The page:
Given the association between obesity and kidney disease, transplant professionals have debated the appropriateness of accepting obese live kidney donors. We hypothesized that compared with normal weight donors, donors with elevated body mass index (BMI) would have (1) more perioperative readmissions and reoperations and (2) a greater rise in blood pressure, greater percent rise in serum creatinine, and a greater loss of estimated glomerular filtration rate after nephrectomy.Methods.
Retrospective cohort study using Organ Procurement and Transplantation Network data on live donors who donated kidneys from July 1, 2004, to December 31, 2005.Results.
Nine thousand three hundred nineteen live donor kidney transplants were performed. After eliminating donors with missing BMI data, 5304 donors were analyzed, among whom 2108 (40.0%) were overweight (25≤BMI<30), 944 (17.8%) were obese (30≤BMI<35), and 250 (4.7%) were very obese (BMI>=35). Readmission and reoperation rates did not differ across donor BMI categories. At baseline and at 6 months after nephrectomy, higher BMI was associated with higher blood pressure (P<0.01), but changes in systolic blood pressure from baseline were similar across BMI categories (P=0.40). At 6 months, decline in estimated glomerular filtration rate from baseline (P=0.63) and percent change in creatinine (P=0.11) did not differ significantly across groups. Delayed graft function was more common among recipients of kidneys from very obese donors (odds ratio 2.16, confidence interval 1.20–3.89, P=0.01), but the rates of recipient allograft failure and recipient mortality across donor BMI groups were similar.Conclusion.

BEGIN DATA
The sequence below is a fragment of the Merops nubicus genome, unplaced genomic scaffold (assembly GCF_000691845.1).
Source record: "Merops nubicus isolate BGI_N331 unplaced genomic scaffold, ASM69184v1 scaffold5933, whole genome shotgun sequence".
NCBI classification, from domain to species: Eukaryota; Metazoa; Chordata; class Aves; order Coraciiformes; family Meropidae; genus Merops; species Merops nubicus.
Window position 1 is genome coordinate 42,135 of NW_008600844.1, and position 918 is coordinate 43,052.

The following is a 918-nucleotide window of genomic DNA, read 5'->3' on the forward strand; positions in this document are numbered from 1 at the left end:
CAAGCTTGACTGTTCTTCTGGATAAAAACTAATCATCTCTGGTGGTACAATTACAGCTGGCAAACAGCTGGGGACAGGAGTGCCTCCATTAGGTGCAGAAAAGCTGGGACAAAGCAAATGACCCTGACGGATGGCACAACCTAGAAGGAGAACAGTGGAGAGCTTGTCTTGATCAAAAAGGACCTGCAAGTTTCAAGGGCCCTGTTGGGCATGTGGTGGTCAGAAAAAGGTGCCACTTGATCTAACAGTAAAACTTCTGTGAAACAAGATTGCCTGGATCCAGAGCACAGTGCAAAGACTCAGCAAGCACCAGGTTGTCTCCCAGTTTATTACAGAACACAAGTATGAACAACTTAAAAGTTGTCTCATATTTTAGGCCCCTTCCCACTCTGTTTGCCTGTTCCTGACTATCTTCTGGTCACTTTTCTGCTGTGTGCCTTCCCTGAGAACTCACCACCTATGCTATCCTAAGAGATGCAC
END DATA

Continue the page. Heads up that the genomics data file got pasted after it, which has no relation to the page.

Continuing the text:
Short-term follow-up data show good outcomes for donors with elevated BMI and their recipients.